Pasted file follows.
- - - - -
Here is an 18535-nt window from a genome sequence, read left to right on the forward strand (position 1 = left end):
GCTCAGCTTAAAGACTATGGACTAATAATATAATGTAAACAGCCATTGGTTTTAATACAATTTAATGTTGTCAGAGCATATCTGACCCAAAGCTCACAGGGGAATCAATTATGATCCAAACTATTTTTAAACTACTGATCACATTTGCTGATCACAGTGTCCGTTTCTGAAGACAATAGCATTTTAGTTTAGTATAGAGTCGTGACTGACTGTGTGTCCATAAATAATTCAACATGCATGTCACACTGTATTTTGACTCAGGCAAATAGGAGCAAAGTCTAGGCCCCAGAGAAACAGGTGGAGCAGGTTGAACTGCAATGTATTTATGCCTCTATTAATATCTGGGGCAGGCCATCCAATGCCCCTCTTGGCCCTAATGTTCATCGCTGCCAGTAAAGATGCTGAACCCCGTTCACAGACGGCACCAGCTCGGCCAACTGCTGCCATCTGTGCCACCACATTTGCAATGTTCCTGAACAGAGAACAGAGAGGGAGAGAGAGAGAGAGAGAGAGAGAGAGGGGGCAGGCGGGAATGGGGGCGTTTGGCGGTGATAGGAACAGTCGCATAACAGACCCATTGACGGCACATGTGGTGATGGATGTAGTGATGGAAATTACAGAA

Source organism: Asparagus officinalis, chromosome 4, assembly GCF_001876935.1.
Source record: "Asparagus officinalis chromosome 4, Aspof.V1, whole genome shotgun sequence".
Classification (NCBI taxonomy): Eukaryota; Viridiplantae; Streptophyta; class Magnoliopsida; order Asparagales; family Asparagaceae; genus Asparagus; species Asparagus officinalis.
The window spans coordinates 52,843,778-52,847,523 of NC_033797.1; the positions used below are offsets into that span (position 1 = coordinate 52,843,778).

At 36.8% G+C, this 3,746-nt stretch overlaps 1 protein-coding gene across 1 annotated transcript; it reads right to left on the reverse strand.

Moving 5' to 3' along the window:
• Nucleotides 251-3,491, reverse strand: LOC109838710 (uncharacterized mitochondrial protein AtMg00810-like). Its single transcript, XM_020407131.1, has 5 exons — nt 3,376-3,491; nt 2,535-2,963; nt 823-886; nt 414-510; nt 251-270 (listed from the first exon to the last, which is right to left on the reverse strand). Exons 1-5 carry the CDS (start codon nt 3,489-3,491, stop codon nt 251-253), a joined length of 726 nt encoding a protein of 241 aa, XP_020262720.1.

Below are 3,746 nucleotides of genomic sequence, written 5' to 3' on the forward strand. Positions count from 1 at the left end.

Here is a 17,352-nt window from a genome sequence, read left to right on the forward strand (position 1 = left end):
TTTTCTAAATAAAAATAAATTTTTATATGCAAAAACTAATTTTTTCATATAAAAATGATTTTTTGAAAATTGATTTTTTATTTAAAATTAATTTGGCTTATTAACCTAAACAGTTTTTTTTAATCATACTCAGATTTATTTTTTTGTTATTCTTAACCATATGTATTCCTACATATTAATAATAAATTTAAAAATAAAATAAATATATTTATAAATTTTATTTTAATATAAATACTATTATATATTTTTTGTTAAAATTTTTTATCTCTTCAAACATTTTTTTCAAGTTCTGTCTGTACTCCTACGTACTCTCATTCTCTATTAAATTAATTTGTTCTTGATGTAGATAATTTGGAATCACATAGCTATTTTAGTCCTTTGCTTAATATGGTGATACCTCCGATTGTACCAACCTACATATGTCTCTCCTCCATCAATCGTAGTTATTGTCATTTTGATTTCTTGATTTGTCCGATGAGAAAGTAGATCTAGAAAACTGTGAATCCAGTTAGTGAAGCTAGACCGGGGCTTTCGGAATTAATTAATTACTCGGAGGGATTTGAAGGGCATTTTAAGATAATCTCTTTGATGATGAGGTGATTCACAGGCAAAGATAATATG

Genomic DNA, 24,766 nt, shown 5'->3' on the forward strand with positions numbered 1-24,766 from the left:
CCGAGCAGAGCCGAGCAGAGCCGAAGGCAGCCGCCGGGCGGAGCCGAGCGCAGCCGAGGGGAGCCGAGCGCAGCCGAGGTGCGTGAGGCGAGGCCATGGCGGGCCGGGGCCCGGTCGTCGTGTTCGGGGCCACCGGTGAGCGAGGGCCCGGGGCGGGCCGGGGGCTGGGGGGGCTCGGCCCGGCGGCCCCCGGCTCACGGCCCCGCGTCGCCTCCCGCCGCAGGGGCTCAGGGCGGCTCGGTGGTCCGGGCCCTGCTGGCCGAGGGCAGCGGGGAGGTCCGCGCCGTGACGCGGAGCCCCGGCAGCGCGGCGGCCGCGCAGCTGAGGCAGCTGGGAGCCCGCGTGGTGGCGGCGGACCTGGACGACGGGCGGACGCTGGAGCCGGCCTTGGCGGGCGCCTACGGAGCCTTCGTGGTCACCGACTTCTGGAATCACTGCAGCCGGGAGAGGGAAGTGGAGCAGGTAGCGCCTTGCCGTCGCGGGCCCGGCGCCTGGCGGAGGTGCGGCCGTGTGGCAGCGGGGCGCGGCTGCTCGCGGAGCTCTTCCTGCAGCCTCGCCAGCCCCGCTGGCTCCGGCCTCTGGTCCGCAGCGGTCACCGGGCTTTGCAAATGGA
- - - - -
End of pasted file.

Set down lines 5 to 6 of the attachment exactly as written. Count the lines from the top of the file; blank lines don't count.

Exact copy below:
Classification (NCBI taxonomy): Eukaryota; Viridiplantae; Streptophyta; class Magnoliopsida; order Asparagales; family Asparagaceae; genus Asparagus; species Asparagus officinalis.
The window spans coordinates 52,843,778-52,847,523 of NC_033797.1; the positions used below are offsets into that span (position 1 = coordinate 52,843,778).